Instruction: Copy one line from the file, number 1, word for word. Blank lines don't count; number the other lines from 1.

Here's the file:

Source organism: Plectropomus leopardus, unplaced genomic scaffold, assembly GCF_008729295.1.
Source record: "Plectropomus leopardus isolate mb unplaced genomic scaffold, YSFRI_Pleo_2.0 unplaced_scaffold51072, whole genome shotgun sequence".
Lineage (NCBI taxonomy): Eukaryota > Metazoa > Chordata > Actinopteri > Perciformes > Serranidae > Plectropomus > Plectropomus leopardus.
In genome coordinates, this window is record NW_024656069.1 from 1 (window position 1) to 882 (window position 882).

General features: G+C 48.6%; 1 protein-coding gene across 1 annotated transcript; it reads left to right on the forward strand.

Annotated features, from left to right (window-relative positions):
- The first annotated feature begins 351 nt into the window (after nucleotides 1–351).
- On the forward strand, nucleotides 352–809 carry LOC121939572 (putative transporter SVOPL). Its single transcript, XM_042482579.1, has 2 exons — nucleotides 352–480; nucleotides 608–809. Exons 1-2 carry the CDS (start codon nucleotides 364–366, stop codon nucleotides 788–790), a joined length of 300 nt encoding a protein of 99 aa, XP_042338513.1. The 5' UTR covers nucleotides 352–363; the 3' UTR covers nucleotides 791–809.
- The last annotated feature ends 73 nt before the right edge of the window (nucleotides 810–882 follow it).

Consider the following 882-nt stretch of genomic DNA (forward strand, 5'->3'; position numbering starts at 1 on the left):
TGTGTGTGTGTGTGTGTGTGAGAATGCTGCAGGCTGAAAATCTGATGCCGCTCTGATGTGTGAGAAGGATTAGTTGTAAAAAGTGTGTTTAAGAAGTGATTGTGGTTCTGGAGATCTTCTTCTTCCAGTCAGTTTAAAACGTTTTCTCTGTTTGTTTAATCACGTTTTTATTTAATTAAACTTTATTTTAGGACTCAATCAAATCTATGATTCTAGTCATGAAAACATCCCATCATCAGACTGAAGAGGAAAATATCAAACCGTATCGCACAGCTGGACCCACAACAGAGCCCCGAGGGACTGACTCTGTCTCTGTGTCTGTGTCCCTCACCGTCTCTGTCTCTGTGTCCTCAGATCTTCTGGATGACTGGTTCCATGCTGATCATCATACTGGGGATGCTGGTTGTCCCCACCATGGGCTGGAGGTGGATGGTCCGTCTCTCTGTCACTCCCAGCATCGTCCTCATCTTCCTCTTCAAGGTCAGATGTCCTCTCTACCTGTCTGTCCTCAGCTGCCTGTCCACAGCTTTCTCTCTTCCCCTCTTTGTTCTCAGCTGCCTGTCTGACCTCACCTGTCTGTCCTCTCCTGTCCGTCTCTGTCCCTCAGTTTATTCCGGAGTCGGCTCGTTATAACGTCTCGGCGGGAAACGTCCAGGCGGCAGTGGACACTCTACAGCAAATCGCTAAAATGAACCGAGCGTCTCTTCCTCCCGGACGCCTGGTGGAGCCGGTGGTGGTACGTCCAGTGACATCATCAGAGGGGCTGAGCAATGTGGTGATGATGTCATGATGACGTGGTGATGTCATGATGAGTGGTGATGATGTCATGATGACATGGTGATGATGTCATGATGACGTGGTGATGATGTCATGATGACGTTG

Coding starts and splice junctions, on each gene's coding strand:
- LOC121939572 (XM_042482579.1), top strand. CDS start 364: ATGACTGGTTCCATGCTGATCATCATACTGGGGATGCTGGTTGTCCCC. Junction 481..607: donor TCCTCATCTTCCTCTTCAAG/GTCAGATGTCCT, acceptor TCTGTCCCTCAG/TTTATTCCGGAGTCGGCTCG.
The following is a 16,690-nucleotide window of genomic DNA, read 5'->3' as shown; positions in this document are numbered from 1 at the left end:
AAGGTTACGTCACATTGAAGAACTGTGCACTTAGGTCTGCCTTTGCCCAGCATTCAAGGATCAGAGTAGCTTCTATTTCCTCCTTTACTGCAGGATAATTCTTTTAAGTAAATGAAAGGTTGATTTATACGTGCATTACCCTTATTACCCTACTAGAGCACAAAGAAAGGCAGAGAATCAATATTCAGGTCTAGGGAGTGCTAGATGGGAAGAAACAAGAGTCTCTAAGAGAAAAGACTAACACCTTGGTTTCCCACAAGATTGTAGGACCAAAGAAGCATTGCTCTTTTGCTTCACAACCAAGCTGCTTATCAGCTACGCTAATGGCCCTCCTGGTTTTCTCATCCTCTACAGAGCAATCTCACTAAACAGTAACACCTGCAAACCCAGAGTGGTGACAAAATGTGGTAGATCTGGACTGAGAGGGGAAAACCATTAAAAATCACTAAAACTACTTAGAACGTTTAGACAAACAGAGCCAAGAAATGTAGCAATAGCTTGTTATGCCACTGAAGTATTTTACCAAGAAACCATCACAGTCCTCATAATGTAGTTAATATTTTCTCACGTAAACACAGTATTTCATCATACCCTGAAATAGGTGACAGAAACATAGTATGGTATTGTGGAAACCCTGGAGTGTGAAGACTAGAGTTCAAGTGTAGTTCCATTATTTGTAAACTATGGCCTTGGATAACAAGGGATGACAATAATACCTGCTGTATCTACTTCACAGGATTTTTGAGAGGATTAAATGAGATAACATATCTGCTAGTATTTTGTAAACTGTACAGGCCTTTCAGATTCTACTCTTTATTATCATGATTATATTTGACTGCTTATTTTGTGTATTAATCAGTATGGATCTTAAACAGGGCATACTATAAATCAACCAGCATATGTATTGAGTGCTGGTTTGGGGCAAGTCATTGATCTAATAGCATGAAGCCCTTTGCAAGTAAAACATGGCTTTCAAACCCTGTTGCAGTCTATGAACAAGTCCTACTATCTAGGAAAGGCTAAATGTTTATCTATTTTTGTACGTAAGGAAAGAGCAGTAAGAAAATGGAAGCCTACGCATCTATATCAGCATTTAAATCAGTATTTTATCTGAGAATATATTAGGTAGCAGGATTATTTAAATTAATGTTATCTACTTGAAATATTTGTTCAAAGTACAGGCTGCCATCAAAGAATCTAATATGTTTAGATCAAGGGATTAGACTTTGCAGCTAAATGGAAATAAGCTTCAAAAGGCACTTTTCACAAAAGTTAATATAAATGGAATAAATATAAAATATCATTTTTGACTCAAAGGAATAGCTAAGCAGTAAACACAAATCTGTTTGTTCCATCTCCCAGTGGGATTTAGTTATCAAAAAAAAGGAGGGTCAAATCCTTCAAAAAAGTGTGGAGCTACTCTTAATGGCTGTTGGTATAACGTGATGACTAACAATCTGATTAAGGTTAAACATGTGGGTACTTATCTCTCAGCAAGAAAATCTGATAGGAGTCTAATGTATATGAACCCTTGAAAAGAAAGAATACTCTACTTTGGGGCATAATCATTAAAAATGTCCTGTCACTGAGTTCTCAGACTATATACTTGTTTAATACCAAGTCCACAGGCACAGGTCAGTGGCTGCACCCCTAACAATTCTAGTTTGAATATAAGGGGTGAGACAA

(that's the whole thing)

Source organism: Plectropomus leopardus, unplaced genomic scaffold, assembly GCF_008729295.1.